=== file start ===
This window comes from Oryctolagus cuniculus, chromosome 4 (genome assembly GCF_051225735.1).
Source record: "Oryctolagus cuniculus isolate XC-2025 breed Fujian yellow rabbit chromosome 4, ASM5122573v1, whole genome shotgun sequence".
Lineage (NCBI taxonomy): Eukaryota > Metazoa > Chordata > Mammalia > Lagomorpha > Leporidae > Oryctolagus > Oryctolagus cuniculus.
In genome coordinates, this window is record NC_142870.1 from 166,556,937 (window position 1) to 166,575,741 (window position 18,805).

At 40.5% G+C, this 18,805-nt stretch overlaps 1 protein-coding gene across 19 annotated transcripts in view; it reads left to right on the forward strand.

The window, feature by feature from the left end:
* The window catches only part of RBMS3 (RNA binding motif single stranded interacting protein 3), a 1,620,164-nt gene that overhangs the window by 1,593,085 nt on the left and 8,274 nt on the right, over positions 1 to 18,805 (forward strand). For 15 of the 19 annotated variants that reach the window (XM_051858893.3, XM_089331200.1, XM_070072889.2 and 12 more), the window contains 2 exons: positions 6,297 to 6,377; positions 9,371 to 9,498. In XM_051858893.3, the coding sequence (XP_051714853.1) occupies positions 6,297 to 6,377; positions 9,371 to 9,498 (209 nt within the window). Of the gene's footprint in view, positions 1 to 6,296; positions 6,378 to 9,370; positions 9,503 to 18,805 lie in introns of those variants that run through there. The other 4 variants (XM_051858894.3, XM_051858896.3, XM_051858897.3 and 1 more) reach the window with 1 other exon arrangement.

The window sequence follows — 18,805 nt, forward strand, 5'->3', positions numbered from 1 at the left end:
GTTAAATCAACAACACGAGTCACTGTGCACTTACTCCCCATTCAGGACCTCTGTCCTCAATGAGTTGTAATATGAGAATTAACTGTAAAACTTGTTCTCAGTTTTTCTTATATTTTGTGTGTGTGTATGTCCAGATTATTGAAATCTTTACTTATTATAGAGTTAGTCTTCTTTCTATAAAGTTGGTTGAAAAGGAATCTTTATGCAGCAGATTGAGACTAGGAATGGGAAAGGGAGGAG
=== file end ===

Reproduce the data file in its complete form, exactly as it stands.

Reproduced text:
This window comes from Oryctolagus cuniculus, chromosome 4 (genome assembly GCF_051225735.1).
Source record: "Oryctolagus cuniculus isolate XC-2025 breed Fujian yellow rabbit chromosome 4, ASM5122573v1, whole genome shotgun sequence".
Lineage (NCBI taxonomy): Eukaryota > Metazoa > Chordata > Mammalia > Lagomorpha > Leporidae > Oryctolagus > Oryctolagus cuniculus.
In genome coordinates, this window is record NC_142870.1 from 166,556,937 (window position 1) to 166,575,741 (window position 18,805).

At 40.5% G+C, this 18,805-nt stretch overlaps 1 protein-coding gene across 19 annotated transcripts in view; it reads left to right on the forward strand.

The window, feature by feature from the left end:
* The window catches only part of RBMS3 (RNA binding motif single stranded interacting protein 3), a 1,620,164-nt gene that overhangs the window by 1,593,085 nt on the left and 8,274 nt on the right, over positions 1 to 18,805 (forward strand). For 15 of the 19 annotated variants that reach the window (XM_051858893.3, XM_089331200.1, XM_070072889.2 and 12 more), the window contains 2 exons: positions 6,297 to 6,377; positions 9,371 to 9,498. In XM_051858893.3, the coding sequence (XP_051714853.1) occupies positions 6,297 to 6,377; positions 9,371 to 9,498 (209 nt within the window). Of the gene's footprint in view, positions 1 to 6,296; positions 6,378 to 9,370; positions 9,503 to 18,805 lie in introns of those variants that run through there. The other 4 variants (XM_051858894.3, XM_051858896.3, XM_051858897.3 and 1 more) reach the window with 1 other exon arrangement.

The window sequence follows — 18,805 nt, forward strand, 5'->3', positions numbered from 1 at the left end:
GTTAAATCAACAACACGAGTCACTGTGCACTTACTCCCCATTCAGGACCTCTGTCCTCAATGAGTTGTAATATGAGAATTAACTGTAAAACTTGTTCTCAGTTTTTCTTATATTTTGTGTGTGTGTATGTCCAGATTATTGAAATCTTTACTTATTATAGAGTTAGTCTTCTTTCTATAAAGTTGGTTGAAAAGGAATCTTTATGCAGCAGATTGAGACTAGGAATGGGAAAGGGAGGAG